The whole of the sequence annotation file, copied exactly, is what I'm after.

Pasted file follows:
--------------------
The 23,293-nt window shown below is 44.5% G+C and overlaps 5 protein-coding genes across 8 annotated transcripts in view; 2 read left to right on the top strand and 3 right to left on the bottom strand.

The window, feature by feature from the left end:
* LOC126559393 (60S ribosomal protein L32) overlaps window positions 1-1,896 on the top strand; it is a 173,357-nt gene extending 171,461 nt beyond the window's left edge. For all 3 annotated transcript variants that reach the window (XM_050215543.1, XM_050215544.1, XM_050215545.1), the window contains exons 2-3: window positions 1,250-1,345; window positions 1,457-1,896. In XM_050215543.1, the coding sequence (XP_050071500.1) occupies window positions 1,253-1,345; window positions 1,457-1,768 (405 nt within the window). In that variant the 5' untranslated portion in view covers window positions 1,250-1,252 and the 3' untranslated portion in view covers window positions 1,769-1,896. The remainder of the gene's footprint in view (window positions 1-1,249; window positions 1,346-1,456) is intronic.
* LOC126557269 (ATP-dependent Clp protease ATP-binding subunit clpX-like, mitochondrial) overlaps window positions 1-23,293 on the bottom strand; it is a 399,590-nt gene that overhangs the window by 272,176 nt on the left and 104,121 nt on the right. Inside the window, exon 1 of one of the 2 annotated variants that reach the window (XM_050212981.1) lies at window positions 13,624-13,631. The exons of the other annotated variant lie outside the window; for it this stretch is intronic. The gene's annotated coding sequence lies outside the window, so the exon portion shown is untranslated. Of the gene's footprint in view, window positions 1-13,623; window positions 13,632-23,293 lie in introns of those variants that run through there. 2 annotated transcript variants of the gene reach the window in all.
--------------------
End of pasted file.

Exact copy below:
The 23,293-nt window shown below is 44.5% G+C and overlaps 5 protein-coding genes across 8 annotated transcripts in view; 2 read left to right on the top strand and 3 right to left on the bottom strand.

The window, feature by feature from the left end:
* LOC126559393 (60S ribosomal protein L32) overlaps window positions 1-1,896 on the top strand; it is a 173,357-nt gene extending 171,461 nt beyond the window's left edge. For all 3 annotated transcript variants that reach the window (XM_050215543.1, XM_050215544.1, XM_050215545.1), the window contains exons 2-3: window positions 1,250-1,345; window positions 1,457-1,896. In XM_050215543.1, the coding sequence (XP_050071500.1) occupies window positions 1,253-1,345; window positions 1,457-1,768 (405 nt within the window). In that variant the 5' untranslated portion in view covers window positions 1,250-1,252 and the 3' untranslated portion in view covers window positions 1,769-1,896. The remainder of the gene's footprint in view (window positions 1-1,249; window positions 1,346-1,456) is intronic.
* LOC126557269 (ATP-dependent Clp protease ATP-binding subunit clpX-like, mitochondrial) overlaps window positions 1-23,293 on the bottom strand; it is a 399,590-nt gene that overhangs the window by 272,176 nt on the left and 104,121 nt on the right. Inside the window, exon 1 of one of the 2 annotated variants that reach the window (XM_050212981.1) lies at window positions 13,624-13,631. The exons of the other annotated variant lie outside the window; for it this stretch is intronic. The gene's annotated coding sequence lies outside the window, so the exon portion shown is untranslated. Of the gene's footprint in view, window positions 1-13,623; window positions 13,632-23,293 lie in introns of those variants that run through there. 2 annotated transcript variants of the gene reach the window in all.